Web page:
• That’s a good idea, popping a few strands of Lapsang Souchong in with normal tea. I think the flavours of Islay malt whisky and Lapsang Souchong have some similarities, and am delighted to have Colin’s tastes back up my theory! Scottish Breakfast is a lovely, homely sort of tea, I think.

  4. Loved your description of both teas. I had a cup of the Scottish Breakfast Tea recently and thought of you as I consumed it. It is malty and velvety, I enjoyed it with a bit of milk. Your analogy of Lapsang Souchong and Islay malt whiskey was an “aha” moment for me…that’s exactly what some single malt scotches taste like to me…my husband loves them, will have to have him try the Lapsang Souchong as I think he’ll like it. Thanks for the interesting post.

  5. Grouse is a great word! I’ve often heard it used in Melbourne and its a very trendy word (which I hadn’t realized) the origins were in the UK (but it does all. Ake sense now!) Love a good cuppa, 🙂 good luck with your vegan pot luck!

  6. Wonderful, Lorna! I love how the smell of the teas evoke such strong memories. I really must get some Lapsang Souchong. I do love peaty and smokey :-). So happy to have you part of the “circle!” Let’s do it again sometime, shall we?

    • Thanks Annie, Lapsang Souchong is definitely worth a try. I just finished a big mugful and it was wonderful (it goes really well with chocolate). If I’m allowed to keep doing teas for these potlucks I could easily carry on until I pop my clogs, there’s so much choice.

  7. Terrific post, as always, Lorna! I am inspired to run out and inhale something, and after that, as it is an unusually cool and rainy day for us here in Georgia, a spot of tea would be just the thing. I will search for these two recommendations–they do sound quite mysterious and appealing!

  8. Lorna,
    You’ve pegged two of my favorite teas! Also love the whiskey analogy. Another of my favorites! Lapsang with chocolate – Divine! (Also like chocolate with my whiskey also;) Can you tell I like chocolate? As always, love your posts lovely Lorna!

    • Stephanie, thank you so much for your encouragement and enthusiasm! I’m having a mug of Lapsang Souchong right now, and have just finished a chocolate bun I made to go with it – lovely. I would love to share an afternoon tea of Lapsang Souchong and chocolate delights with you, perhaps followed by a wee dram. Very nice.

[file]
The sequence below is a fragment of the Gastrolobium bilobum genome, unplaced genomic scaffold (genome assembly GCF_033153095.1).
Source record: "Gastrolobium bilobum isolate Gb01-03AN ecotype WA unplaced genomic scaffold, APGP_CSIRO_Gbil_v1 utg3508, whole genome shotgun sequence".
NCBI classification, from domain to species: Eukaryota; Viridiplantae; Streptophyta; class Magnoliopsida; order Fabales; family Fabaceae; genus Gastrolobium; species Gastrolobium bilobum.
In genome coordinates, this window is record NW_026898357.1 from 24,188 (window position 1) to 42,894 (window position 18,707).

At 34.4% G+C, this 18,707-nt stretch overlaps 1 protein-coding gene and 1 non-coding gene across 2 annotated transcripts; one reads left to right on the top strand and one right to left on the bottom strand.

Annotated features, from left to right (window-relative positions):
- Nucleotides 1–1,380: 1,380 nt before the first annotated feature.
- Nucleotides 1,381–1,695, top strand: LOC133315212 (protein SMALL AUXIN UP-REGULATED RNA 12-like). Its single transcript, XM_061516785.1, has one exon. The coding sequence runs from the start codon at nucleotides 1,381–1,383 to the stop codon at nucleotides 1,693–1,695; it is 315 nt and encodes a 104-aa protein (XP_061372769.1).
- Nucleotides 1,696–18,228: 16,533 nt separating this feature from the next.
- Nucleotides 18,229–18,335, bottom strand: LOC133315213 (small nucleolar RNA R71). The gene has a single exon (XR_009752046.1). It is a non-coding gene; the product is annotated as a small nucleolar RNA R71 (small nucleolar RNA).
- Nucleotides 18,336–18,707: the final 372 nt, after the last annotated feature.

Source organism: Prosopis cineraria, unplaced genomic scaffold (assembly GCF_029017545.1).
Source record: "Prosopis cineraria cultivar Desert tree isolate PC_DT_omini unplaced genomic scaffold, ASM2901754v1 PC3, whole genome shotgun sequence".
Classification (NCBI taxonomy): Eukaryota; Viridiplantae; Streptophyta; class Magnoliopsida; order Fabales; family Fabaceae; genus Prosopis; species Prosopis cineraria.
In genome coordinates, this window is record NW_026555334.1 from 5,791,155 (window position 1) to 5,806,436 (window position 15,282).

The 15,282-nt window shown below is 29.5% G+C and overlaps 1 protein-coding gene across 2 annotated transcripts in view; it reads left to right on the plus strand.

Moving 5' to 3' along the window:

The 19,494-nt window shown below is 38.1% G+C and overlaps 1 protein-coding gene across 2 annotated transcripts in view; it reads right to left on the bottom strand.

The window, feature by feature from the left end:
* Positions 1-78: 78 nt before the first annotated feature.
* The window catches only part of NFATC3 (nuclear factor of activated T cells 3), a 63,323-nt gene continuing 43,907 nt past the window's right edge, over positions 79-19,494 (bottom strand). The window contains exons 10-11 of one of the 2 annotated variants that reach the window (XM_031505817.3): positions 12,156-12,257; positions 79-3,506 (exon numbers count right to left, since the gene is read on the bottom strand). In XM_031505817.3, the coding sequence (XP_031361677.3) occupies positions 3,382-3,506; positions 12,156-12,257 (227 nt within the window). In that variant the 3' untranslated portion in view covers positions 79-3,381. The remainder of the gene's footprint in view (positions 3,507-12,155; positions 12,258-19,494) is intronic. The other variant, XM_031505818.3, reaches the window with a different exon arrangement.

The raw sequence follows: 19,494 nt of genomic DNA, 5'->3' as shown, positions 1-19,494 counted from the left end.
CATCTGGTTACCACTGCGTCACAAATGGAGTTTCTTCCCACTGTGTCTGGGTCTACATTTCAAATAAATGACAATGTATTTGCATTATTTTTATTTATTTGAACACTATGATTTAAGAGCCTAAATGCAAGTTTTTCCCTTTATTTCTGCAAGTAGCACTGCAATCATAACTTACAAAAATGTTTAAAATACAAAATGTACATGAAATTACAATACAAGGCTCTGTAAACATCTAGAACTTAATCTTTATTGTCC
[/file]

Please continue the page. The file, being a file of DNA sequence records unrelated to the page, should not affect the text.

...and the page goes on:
9. A long time ago, in my pseudo hippy days, my favorite tea was Lapsang Souchong. I used to drink it out of smallish blue flower mugs while practicing the piano. I haven’t tried it recently, so I’ll put it and Scottish Breakfast on my to do list!

    • Thank you Gabby, it’s a great idea of Annie’s, this, isn’t it? She’s a star! I’ve been introduced to so many fantastic blogs today, it’s amazing. Like you, I’m a big fan of desserts, and your raw strawberry cream cake fairly made my mouth water.

      • Aww thanks 🙂

        I used to work in a tea store called Palais des Thes in Dublin. You ever been there?? I know you don’t live near it at all but I fell in love with it when I lived there and I wish the chain would come to Canada. SO many amazing teas! It made me a tea snob though lol

    • Thank you, it’s not mine but I agree it is a very beautiful teacup. There are a lot of teas, far more than I even know about and I make an effort to try as many as I can. It’s a very pleasurable pursuit, though!

    • Thank you Jennifer, I can imagine you would do a lot of tea drinking during your time in England, and you’d learn how to make it properly too, which is a great bonus. The potluck seems to have gone really well, thanks to Annie and everyone who took part.

    • That’s great! I couldn’t function without tea, well, I’ve never tried and I wouldn’t want to risk it. Keep on drinking tea, that’s my advice to anyone and everyone!

  10. Hi there,
    I never heard about the vegan pot luck! It sounds wonderful, although I’m not a total vegan (I still eat cheese). I’d like to try the Scottish Breakfast because I love English Breakfast. I tried the Lapsang Souchong a long time ago and it tasted like burning tires to me (probably the Canadian version) but think I will try it again with soy milk and demerara (older tastebuds!).
    Thanks for the info on the vegan pot luck, I’ll look for it!

    • I’m sorry you missed out on the VVP but perhaps you could join in the next one? Annie’s planning another one later in the year. I’m not a vegan either, or even a true vegetarian, but I do like to have a lot of plant-based food in my diet. Lapsang Souchong is a bit like burning tyres, but then some people like that! 🙂 I hope it improves for you with soy milk and demerara sugar.

  11. My hubby is a tea conissuer. I however just like my tea fruity. I am learning more about making brews out of home grown herbs and such…it is very interesting. 🙂

    Beautiful tea cup you have.

  12. I am really intrigued by Lapsang Souchong…thanks for the tip. I’ll do my best to find some. Would it be better if I drank it out of a fancy cup 🙂 I’ve been looking for an excuse to buy new tea cups.

    • Definitely better out of a fancy cup 🙂 Having said that, I tend to drink mine from a big chunky mug I bought at a Buddhist monastery. Somehow the two seem well matched, but I wouldn’t want to discourage you from purchasing new teacups. A new teacup is a joy to the soul.

  13. What an amazing idea the Virtual Vegan Potluck is! I agree with you about Lapsang Souchong being like Islay malt (I don’t like either of them, really, but that’s just me – ). On the topic of homemade tea, the Amish call any tea made of home-grown herbs / flowers “meadow tea” – I love the name!

    • That is a lovely name, meadow tea. I didn’t know that, thank you for enlightening me. I’m glad to have your confirmation of the malt whisky/Lapsang Souchong connection, and you’re right that the Virtual Vegan Potluck is an amazing idea. Annie, who organised it all, is quite an incredible gal.